This is a definite statement, and this is the story told by one after the other with a consistency which impels belief. You will observe that it is already very different from any old theology. The spirit is not a glorified angel or a goblin damned, but it is simply the person himself, containing all his strength and weakness, his wisdom and his folly, exexactly as he has retained his personal appearance. We can well believe that the most frivolous and foolish would be awed into decency by so tremendous an experience, but impressions soon become blinded, the old nature may reassert itself in new surrondings, and the frivolous still survive as our seance rooms can testify.
And now, before entering upon his new life, the new spirit has a period of sleep which varies in its length, sometimes hardly existing at all, at others extending for weeks or
months. Raymond said that his lasted for six days. That was the period also in a case of which I had some personal evidence. Mr. Myers, on the other hand, said that he had a very prolonged period of unconsciousness. I could imagine that the length is regulated by the amount of trouble or mental preoccupation of this life, the longer rest giving the better means of wiping this out. Probably the little child would need no such interval at all. This, of course, is pure speculation, but there is a considerable consensus of opinion as to the existence of a period of oblivion after the first impression of the new life and before entering upon its duties.
Having wakened from this sleep, the spirit is weak, as the child is weak after earth birth. Soon, however, strength returns and the new life begins. This seems to be the point where we may discuss heaven and hell. Hell, I may say, drops out altogether, as it has long dropped out of the thoughts of every reasonable man. This odious conception, so blasphemous in its view of the Creator, arose from the exaggerations of Oriental phrases, and may perhaps have been of service in a coarse age where men were frightened by fires, as wild beasts are scared by the travelers. Hell as a permanent place does not exist. But the idea of punishment, of purifying chastisement, in fact of Purgatory, is justified by the reports from the other side. Such punishment does not consist of gross bodily pain—there is no pain beyond—but it consists in the fact that the grossest souls are in lower spheres with a knowledge that their own deeds have placed them there, but also with the hope that expiation and the help of those above them will educate them and bring them level with the others. In this saving process the higher spirits find part of their employment. Miss Julia Ames in her beautiful posthumous book says in memorable words: “The greatest joy of Heaven is emptying Hell.” Such a sentiment as that is certainly an advance in morality since the days when Gregory, a Father of the Church, and called a Saint, said that one of the joys of the Blessed was watching the torments of the damned.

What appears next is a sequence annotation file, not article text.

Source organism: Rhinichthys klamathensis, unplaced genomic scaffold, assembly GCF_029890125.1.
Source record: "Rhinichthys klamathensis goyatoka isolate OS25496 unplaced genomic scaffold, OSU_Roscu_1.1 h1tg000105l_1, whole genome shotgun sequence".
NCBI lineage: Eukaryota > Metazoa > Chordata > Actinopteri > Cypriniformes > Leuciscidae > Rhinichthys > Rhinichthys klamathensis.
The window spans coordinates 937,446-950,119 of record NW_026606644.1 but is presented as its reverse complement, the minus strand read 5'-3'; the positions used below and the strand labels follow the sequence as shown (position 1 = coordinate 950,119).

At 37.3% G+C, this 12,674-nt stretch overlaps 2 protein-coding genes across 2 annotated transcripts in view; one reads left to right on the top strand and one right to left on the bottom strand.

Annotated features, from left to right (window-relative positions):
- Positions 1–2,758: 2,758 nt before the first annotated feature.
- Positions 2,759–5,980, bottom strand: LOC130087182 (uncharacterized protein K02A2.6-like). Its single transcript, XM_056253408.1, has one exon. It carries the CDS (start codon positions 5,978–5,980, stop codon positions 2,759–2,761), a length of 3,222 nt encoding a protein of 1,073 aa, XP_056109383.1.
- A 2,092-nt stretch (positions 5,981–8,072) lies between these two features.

Setting aside those probationary spheres, which should perhaps rather be looked upon as a hospital for weakly souls than as a penal community, the reports from the other world are all agreed as to the pleasant conditions of life in the beyond. They agree that like goes to like, that all who love or have interests in common are united, that life is full of interest and of occupation, and that they would by no means desire to return. All of this is surely tidings of great joy, and I repeat that it is not a vague faith or hope, but that it is supported by all the laws of evidence which agree that where many independent witnesses give a similar account, that account has a claim to be considered a true one. If it were an account of glorified souls purged instantly from all human weakness and of a constant ecstasy of adoration round the throne of the all powerful, it might well be suspected as being the mere reflection of that popular theology which all the mediums had equally received in their youth. It is, however, very different to any pre-existing system. It is also supported, as I have already pointed out, not merely by the consistency of the accounts, but by the fact that the accounts are the ultimate product of a long series of phenomena all of which have been attested as true by those who have carefully examined them.